Greece’s €166.7m public support for LNG terminal granted EU approval

The Greek authorities confirmed the LNG terminal would be apt to use for hydrogen and believe the project would contribute to a cleaner mix through increased use of gas instead of coal

The Big Zero report

The Greek Government’s plans for €166.7 million (£143m) of public support for the construction of a new liquefied natural gas (LNG) terminal have been approved by the EU Commission.

The LNG terminal in Alexandroupolis will consist of a Floating Storage Re-gasification Unit (FSRU) for the reception, storage and re-gasification of LNG as well as system of a subsea and an onshore gas transmission pipeline which will connect the FSRU to the National Natural Gas System of Greece (NNGS).

The Greek authorities confirmed the LNG terminal would be apt to use for hydrogen and believe the project would contribute to a cleaner mix through increased use of gas instead of coal.

The Commission said the LNG terminal in Alexandroupolis will contribute to the security and diversification of energy supplies in Greece and more generally, in the region of South East Europe, without distorting competition.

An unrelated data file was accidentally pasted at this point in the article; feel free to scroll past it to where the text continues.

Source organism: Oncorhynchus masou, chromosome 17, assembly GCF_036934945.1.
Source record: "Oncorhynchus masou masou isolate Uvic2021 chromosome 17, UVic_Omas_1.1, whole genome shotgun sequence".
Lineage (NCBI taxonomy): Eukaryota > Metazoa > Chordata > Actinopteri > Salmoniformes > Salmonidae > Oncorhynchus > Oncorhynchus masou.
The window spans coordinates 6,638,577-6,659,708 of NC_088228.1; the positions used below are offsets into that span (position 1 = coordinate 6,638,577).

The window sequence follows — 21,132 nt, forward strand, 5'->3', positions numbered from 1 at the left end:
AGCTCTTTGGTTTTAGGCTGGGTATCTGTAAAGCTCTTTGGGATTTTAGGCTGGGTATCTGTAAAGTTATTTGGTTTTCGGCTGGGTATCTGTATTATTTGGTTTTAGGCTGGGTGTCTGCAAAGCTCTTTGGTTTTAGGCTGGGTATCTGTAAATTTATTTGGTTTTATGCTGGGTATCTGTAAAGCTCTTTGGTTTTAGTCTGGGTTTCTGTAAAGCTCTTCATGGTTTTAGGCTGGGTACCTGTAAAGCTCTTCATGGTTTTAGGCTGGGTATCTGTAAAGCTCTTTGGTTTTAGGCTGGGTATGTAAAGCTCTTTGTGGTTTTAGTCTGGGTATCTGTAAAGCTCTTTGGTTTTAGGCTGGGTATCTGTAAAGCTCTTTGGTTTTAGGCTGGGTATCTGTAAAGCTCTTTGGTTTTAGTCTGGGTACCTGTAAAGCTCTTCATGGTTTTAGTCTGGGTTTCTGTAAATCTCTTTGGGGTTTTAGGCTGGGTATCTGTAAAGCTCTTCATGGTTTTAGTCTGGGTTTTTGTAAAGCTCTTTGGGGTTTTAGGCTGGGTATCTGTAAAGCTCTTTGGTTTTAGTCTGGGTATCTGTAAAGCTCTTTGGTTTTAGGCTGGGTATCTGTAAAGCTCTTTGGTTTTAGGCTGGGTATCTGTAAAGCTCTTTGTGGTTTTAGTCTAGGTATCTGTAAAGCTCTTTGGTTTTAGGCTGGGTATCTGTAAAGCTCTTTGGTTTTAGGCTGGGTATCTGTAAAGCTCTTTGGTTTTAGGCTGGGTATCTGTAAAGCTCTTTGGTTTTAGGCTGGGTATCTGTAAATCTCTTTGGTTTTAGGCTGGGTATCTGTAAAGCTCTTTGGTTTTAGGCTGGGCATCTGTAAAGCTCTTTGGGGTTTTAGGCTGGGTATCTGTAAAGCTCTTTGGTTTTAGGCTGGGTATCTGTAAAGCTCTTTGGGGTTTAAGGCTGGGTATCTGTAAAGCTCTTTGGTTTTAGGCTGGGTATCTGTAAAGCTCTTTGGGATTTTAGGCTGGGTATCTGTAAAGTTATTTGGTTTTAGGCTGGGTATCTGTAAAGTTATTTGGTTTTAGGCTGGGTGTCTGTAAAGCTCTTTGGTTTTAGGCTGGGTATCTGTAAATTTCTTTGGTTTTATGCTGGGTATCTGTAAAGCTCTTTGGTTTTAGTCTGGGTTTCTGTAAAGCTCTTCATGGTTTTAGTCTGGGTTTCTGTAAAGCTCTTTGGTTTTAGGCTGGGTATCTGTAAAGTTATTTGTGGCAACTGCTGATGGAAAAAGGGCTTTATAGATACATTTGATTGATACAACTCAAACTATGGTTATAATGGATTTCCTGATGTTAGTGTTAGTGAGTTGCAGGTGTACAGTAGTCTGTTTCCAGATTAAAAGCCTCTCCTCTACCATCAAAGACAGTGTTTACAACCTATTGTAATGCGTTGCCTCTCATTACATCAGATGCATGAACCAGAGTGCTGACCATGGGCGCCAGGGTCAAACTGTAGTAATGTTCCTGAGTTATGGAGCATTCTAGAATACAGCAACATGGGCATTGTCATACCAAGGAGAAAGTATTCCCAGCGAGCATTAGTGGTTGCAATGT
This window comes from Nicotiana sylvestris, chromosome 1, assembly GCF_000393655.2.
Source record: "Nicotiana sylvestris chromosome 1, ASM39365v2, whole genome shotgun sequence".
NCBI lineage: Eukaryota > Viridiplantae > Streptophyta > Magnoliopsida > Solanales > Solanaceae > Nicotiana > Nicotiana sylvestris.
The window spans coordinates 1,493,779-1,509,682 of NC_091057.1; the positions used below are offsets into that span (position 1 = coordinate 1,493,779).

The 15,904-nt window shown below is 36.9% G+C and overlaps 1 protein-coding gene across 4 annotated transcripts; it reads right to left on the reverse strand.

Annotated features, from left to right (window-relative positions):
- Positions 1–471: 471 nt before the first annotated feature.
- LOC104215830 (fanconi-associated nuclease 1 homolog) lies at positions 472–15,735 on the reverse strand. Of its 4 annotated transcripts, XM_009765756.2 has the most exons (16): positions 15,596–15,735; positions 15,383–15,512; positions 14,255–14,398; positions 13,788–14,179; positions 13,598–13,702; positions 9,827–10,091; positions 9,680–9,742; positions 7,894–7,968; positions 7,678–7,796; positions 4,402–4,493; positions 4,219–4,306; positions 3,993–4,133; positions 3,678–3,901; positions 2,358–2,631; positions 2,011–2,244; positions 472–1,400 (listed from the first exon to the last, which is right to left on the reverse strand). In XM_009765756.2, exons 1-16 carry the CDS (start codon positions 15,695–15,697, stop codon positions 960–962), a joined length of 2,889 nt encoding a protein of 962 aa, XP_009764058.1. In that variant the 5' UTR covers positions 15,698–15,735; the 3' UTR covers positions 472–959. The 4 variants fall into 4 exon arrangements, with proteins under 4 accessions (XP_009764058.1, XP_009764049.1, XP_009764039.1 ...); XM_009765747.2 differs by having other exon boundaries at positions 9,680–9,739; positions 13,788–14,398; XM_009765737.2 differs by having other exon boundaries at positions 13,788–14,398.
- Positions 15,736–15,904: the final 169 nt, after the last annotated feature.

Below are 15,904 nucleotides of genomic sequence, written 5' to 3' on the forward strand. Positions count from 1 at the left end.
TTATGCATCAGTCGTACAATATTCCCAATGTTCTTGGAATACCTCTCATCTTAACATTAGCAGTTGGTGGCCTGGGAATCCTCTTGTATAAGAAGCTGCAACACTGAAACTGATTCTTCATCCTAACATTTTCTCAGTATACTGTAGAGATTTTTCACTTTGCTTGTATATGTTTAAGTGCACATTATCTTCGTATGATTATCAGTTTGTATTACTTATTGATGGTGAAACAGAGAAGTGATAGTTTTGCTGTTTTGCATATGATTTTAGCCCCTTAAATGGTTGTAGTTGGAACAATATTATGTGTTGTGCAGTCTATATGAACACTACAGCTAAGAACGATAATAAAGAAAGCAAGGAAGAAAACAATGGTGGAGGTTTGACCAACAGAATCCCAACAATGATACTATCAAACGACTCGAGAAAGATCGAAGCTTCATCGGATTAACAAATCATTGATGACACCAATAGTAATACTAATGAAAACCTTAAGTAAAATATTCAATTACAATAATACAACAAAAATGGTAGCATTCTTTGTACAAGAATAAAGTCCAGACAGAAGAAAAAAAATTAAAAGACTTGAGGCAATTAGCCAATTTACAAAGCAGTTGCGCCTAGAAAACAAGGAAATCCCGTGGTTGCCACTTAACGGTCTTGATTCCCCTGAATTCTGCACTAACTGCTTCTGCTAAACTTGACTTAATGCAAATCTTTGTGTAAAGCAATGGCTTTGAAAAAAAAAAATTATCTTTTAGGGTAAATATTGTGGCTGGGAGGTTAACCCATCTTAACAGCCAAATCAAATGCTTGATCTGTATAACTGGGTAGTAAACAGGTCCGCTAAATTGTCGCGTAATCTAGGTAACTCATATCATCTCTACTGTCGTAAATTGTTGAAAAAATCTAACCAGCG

The beneficiary of the aid is Gastrade, a company in which the Public Gas Corporation of Greece (DEPA) and the Bulgarian gas transmission system operator hold stakes.

In order to ensure there is no overcompensation, Gastrade will be obliged to give back part of the revenues generated from the terminal back to the state, should they go beyond a set capped level over the project’s lifetime.

In addition, the National Energy Regulator has put in place certain safeguards to prevent an increase in the market position of the largest gas operators involved in the project, such as a limitation of the share of LNG that can be booked in the terminal by such players.

Executive Vice-President Margrethe Vestager, in charge of competition policy added: “The new LNG terminal in Alexandroupolis will improve gas supply and infrastructure not only in Greece but in the whole South Eastern European region. This will contribute to achievement of the EU’s goals in terms of security and diversification of energy supply.

“The Greek support measure limits the aid to what is necessary to make the project happen and sufficient safeguards will be in place to ensure that potential competition distortions are minimised.”

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